The concern I have is that when I went to the Community Councils/A96 Plan meeting, I knew there would be a lot of resistance – but many of the arguments being made from the floor is that development was unwelcome, full stop.

    You’re absolutely right – we need to address existing outstanding issues, rather than push right past them, and we especially need to ensure that the Highland Council stops seeing residential development as a solution to everything – it’s choking the town centre, to the point where new developments would be needed just to provide additional commercial and amenity expansions, which is a silly policy entirely.

    The argument that development itself is inherently wrong is something I wanted to try and address – not because I’m pro-development for the sake of it, nor because I think new developments will be driven by good decision-making – but because Nairn does need new facilities and opportunities, and the issue of Sandown showed that the people of Nairn can stop development when it moves beyond clear bounds of common sense.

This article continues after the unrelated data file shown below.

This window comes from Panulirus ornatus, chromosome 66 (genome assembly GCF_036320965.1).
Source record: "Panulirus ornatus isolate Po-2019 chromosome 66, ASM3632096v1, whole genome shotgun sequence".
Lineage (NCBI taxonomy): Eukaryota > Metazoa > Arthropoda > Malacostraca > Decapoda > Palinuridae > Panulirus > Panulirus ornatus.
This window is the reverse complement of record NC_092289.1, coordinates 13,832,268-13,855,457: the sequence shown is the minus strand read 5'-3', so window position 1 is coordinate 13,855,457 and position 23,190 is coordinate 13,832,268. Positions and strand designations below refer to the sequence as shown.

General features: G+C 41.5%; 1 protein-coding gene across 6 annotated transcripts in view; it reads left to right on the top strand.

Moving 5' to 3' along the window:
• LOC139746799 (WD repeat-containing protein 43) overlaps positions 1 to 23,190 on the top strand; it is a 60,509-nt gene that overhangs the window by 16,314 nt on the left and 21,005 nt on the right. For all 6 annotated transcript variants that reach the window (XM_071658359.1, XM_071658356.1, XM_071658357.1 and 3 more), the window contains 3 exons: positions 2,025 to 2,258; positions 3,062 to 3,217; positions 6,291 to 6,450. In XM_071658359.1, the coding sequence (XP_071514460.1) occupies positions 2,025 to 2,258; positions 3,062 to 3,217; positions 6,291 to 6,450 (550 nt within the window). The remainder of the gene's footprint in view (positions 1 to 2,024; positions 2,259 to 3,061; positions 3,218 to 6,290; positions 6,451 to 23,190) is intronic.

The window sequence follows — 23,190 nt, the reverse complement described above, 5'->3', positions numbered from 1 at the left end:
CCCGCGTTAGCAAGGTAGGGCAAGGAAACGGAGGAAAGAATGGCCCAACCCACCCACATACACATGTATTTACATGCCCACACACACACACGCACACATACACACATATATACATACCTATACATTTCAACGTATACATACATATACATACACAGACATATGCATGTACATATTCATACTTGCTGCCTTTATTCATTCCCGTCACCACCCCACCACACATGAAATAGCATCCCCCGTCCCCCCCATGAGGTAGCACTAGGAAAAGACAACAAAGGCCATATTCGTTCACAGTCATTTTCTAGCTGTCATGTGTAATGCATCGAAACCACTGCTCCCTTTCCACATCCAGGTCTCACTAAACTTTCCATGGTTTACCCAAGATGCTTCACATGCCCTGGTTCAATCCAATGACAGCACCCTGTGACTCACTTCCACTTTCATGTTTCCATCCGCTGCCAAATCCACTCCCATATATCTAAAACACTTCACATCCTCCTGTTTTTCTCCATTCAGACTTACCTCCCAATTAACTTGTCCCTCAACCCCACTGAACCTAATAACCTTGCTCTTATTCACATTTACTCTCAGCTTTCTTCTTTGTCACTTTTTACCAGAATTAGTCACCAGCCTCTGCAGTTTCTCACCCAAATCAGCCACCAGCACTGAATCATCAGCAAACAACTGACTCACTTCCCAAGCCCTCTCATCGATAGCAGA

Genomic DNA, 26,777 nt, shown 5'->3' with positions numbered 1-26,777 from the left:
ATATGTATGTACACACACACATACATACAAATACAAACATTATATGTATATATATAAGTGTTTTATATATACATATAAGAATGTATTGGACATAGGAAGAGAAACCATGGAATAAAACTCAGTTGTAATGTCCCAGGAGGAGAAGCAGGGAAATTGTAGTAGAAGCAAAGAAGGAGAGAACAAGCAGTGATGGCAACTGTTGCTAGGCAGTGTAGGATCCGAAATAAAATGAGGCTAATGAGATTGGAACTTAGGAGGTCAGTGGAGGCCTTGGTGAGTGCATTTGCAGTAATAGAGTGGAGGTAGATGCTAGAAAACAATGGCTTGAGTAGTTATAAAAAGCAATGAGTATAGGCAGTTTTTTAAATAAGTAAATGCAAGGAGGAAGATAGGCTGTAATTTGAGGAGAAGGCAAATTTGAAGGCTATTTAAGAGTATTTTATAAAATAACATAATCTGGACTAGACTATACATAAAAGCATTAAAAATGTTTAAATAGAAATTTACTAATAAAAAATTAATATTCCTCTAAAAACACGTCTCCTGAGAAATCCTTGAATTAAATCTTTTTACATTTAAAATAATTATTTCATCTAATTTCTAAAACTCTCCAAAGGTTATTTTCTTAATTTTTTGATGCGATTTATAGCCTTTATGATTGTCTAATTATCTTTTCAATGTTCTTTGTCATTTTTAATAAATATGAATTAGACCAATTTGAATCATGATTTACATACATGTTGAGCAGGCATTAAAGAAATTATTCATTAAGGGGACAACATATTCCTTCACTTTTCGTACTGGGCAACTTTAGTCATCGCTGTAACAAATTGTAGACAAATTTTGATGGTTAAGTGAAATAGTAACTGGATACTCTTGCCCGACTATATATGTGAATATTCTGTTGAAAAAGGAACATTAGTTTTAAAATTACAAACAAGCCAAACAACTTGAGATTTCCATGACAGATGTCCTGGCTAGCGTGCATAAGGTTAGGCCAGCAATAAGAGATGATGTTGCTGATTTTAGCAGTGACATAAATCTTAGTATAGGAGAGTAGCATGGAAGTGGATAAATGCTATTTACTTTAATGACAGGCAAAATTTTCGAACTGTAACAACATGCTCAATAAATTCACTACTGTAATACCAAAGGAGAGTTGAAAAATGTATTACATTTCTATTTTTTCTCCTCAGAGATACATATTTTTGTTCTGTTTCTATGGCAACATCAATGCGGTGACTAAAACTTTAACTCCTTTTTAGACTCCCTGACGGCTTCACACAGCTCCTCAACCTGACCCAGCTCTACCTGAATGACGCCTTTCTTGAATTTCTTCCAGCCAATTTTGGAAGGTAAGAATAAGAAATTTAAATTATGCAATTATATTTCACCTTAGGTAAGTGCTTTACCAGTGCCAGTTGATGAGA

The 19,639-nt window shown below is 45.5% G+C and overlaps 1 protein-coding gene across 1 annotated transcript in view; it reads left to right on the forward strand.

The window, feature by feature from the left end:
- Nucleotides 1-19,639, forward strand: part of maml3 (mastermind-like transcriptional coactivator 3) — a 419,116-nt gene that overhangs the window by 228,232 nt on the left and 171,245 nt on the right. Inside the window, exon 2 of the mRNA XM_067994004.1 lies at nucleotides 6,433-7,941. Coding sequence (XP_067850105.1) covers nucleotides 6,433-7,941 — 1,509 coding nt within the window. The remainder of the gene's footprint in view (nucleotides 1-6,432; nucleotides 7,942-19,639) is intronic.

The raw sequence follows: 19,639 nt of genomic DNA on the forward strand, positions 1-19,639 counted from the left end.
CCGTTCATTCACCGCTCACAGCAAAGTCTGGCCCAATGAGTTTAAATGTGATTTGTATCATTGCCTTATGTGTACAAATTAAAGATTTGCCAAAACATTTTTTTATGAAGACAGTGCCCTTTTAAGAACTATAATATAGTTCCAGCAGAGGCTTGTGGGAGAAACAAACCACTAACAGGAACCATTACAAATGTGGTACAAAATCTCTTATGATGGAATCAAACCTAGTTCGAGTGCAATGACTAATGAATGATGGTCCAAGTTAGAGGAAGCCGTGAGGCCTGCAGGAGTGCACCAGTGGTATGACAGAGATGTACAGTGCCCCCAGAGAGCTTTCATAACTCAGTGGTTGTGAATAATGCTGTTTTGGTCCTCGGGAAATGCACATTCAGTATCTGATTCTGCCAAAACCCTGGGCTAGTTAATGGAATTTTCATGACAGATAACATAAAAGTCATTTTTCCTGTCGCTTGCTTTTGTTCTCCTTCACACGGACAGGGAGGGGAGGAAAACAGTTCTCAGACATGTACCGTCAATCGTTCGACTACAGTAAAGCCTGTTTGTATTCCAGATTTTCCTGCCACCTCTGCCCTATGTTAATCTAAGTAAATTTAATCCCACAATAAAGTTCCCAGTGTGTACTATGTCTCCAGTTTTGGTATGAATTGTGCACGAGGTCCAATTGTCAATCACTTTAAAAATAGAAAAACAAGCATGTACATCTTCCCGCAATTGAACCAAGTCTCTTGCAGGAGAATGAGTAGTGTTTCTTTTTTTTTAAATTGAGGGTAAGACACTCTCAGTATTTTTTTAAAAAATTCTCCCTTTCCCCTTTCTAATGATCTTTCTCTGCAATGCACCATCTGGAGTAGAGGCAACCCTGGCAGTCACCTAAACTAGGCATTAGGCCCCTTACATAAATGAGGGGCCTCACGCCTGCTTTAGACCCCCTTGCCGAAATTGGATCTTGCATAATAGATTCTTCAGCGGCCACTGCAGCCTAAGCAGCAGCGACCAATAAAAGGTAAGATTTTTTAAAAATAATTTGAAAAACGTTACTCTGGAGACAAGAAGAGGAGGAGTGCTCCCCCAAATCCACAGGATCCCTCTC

I’m hoping that the common ground is suitably wide, which will accept development, on condition that it does improve Nairn, as a town, a place to live, and for residents.

    I suspect, though, that we will see a lot more heated discussions and polarised arguments come up – though if nothing else, this will be because the people of Nairn care enough about what is happening to try and ensure their voice is heard.


  4. Cathy on October 26th, 2009 3:39 pm

    Hi Brian

    Were we at the same meeting? I know we were, but the notes that I took at the meeting would not allow for the conclusion that there was a particularly anti-development focus. From what I could hear those present were drawing attention to the kinds of issues that generally allow for assessment of the planning merits of any proposals.

    I know that several members of the audience mentioned the use of agricultural land, but since we are talking of land use planning in an area with a large number of farms then this is hardly surprising.